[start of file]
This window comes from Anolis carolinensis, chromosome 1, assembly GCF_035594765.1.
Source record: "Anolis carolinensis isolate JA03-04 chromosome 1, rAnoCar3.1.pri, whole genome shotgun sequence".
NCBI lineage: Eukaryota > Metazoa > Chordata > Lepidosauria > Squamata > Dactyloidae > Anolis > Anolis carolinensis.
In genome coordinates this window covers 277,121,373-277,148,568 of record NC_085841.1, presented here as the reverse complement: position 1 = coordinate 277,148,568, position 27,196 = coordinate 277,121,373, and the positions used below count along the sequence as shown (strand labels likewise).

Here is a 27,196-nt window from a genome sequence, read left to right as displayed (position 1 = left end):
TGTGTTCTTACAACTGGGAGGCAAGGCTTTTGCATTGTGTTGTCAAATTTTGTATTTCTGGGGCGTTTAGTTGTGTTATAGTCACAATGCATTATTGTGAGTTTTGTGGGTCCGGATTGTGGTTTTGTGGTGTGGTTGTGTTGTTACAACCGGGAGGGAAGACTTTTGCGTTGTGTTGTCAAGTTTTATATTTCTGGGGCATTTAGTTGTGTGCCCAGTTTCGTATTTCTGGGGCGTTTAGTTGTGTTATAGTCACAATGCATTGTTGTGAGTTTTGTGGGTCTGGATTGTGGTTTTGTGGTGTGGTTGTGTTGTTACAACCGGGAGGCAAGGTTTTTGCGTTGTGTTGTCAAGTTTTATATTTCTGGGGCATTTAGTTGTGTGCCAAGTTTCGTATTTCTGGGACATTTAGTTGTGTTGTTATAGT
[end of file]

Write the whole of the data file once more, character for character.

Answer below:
This window comes from Anolis carolinensis, chromosome 1, assembly GCF_035594765.1.
Source record: "Anolis carolinensis isolate JA03-04 chromosome 1, rAnoCar3.1.pri, whole genome shotgun sequence".
NCBI lineage: Eukaryota > Metazoa > Chordata > Lepidosauria > Squamata > Dactyloidae > Anolis > Anolis carolinensis.
In genome coordinates this window covers 277,121,373-277,148,568 of record NC_085841.1, presented here as the reverse complement: position 1 = coordinate 277,148,568, position 27,196 = coordinate 277,121,373, and the positions used below count along the sequence as shown (strand labels likewise).

Here is a 27,196-nt window from a genome sequence, read left to right as displayed (position 1 = left end):
TGTGTTCTTACAACTGGGAGGCAAGGCTTTTGCATTGTGTTGTCAAATTTTGTATTTCTGGGGCGTTTAGTTGTGTTATAGTCACAATGCATTATTGTGAGTTTTGTGGGTCCGGATTGTGGTTTTGTGGTGTGGTTGTGTTGTTACAACCGGGAGGGAAGACTTTTGCGTTGTGTTGTCAAGTTTTATATTTCTGGGGCATTTAGTTGTGTGCCCAGTTTCGTATTTCTGGGGCGTTTAGTTGTGTTATAGTCACAATGCATTGTTGTGAGTTTTGTGGGTCTGGATTGTGGTTTTGTGGTGTGGTTGTGTTGTTACAACCGGGAGGCAAGGTTTTTGCGTTGTGTTGTCAAGTTTTATATTTCTGGGGCATTTAGTTGTGTGCCAAGTTTCGTATTTCTGGGACATTTAGTTGTGTTGTTATAGT